On the title song of his new album, "Musicology," Prince sings, "Wish I had a dollar 4 every time they say, don't u miss the feeling music gave ya back in tha day?"
Back in the day, it was often Prince's music that gave listeners that joyous, spine-tingling feeling. Then came the record label woes, a petulant "SLAVE" scrawled in ink on his cheek, and the wacky name change to an unpronounceable symbol. Through his online music club, he kept putting out one inscrutable album after another, and it soon seemed as if the man who had produced such classics as "Kiss," "Let's Go Crazy," and "1999" would permanently recede into a purple-hued self-exile.
This year, Prince has finally reclaimed the spotlight in a major way. He gave devastating performances at the Grammys and at the Rock and Roll Hall of Fame ceremony, during which he was inducted as a member. He's made numerous TV appearances and is on his first full-scale US tour in years. The best news, however, is Prince's latest album, "Musicology," steps away from the pretentious, obscure noodlings of his last release, the all-instrumental "N.E.W.S," and offers accessible and creatively compelling music. Although Prince would likely shun the term "comeback," this album is a welcome return to form without resting too heavily on his considerable past glories. Musically, the album is playful and provocative, starting with the title song, which has that kind of supple, tangy funk that's one of his trademarks. Its lyrics, a salute to "the true funk soldiers"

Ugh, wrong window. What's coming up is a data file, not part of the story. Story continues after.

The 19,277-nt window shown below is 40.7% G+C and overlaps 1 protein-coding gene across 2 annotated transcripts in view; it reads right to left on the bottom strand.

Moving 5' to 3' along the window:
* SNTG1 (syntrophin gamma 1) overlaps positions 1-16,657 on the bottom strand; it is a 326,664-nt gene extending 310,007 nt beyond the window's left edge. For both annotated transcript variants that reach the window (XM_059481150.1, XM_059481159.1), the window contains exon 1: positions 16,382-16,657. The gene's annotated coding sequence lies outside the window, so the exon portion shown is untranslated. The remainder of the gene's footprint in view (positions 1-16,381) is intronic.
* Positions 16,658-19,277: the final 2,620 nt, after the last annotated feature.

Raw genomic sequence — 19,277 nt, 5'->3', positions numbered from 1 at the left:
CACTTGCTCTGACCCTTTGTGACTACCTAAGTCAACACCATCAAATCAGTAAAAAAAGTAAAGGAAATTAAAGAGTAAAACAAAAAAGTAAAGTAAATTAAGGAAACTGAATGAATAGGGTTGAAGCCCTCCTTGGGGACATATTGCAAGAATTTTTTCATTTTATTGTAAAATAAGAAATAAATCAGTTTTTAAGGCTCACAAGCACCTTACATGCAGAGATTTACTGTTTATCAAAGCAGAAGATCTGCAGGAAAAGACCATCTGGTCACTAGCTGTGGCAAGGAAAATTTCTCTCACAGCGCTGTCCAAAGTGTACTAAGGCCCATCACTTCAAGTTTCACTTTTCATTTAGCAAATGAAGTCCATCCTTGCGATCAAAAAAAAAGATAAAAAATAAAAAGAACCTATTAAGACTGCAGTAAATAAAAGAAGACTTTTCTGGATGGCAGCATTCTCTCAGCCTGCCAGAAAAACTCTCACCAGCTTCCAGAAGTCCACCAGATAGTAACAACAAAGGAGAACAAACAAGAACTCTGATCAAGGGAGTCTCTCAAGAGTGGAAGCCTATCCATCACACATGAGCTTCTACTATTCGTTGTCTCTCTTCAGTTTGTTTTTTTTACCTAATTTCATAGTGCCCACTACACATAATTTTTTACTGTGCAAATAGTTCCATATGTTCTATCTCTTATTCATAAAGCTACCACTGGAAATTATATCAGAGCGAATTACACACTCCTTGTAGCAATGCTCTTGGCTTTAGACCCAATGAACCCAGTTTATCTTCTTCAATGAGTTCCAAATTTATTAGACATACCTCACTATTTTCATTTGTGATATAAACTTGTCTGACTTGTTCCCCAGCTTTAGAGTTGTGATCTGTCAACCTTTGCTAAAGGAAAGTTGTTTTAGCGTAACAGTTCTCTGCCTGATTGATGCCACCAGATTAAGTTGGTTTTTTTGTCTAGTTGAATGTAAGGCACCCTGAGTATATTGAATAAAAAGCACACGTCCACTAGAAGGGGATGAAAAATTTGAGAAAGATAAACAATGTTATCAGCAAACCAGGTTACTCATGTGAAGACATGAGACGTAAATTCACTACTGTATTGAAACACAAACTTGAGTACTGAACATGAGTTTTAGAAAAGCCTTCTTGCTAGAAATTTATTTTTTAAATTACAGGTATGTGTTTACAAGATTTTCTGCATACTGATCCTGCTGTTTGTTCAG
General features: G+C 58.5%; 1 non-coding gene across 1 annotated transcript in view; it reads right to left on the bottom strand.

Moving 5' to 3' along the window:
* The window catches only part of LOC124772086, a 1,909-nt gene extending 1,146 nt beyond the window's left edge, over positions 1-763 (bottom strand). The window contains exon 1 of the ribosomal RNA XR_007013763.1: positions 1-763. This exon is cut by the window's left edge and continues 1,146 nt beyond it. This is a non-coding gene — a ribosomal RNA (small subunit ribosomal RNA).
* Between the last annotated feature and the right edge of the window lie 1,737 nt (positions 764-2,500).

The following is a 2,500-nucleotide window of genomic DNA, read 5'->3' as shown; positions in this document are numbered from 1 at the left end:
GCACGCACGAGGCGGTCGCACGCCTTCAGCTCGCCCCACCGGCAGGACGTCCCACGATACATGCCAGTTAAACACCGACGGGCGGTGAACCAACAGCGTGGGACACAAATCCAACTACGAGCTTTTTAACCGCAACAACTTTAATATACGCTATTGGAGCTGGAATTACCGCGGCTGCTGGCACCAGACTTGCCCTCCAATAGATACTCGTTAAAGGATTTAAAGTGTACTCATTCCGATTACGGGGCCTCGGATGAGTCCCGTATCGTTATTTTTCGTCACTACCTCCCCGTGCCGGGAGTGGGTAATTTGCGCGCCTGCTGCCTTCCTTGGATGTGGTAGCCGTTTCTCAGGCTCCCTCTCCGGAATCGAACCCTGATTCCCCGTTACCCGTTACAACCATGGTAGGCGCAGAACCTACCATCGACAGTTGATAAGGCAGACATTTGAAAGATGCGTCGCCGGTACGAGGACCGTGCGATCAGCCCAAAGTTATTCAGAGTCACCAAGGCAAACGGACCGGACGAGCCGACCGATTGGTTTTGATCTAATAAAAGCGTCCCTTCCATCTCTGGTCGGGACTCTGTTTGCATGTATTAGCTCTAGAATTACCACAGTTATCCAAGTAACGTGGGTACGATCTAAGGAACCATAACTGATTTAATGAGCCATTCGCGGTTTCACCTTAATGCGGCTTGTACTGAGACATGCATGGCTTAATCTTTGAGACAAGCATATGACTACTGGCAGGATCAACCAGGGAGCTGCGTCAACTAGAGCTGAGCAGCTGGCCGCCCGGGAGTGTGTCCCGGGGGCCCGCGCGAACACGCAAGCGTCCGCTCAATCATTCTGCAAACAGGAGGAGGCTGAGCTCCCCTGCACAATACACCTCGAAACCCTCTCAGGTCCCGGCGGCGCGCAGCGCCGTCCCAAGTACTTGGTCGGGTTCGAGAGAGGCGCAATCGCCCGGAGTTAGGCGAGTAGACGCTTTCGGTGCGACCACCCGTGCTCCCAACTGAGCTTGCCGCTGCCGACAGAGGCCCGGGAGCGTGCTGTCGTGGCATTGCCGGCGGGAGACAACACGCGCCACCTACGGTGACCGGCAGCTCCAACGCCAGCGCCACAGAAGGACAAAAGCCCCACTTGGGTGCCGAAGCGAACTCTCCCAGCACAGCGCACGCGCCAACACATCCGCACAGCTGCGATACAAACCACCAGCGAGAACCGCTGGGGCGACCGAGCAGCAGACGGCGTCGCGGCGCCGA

like Earth Wind & Fire, Sly and the Family Stone, and James Brown, make clear that Prince remains an old-school warrior -- not a man stuck in the past, necessarily, but someone who won't abandon his true love for trends or fads. That's also apparent because unlike so many contemporary artists -- and especially veteran acts looking for an injection of youth -- Prince has no guest stars or hotshot producers on this album. He produced, composed, and arranged all the tracks and performs a number of them -- all vocals and instruments -- by himself.
What's different is an absence of the raw sexuality that's always been a staple of his music. Here, on songs such as "Reflection" and "If Eye Was . . .The Man in UR Life," Prince is more concerned with settling down and monogamy. On the gospel-lush ballad "On the Couch," he begs a lover not to consign him to another lonely night on the couch. That's quite a maturation from "Let's Pretend We're Married" or "Head." The easy soul of "Dear Mr. Man" harkens back to earlier sociopolitical commentaries such as "Ronnie Talk to Russia" and "Sign `O' the Times," with Prince fretting about the worrisome state of the world.
Comparing "Musicology" with such past triumphs as "1999," "Sign `O' the Times," or "Purple Rain" is a rather pointless exercise. This album isn't a masterpiece, but it's so enjoyable, so sure of its musical approach, that it seems like a revelation, especially when measured against the assembly-line mediocrity of much contemporary music. To hear Prince tell it, even when he was out of the spotlight, his musical party never ended. With "Musicology," he finally seems ready and willing to invite us in on his good times again.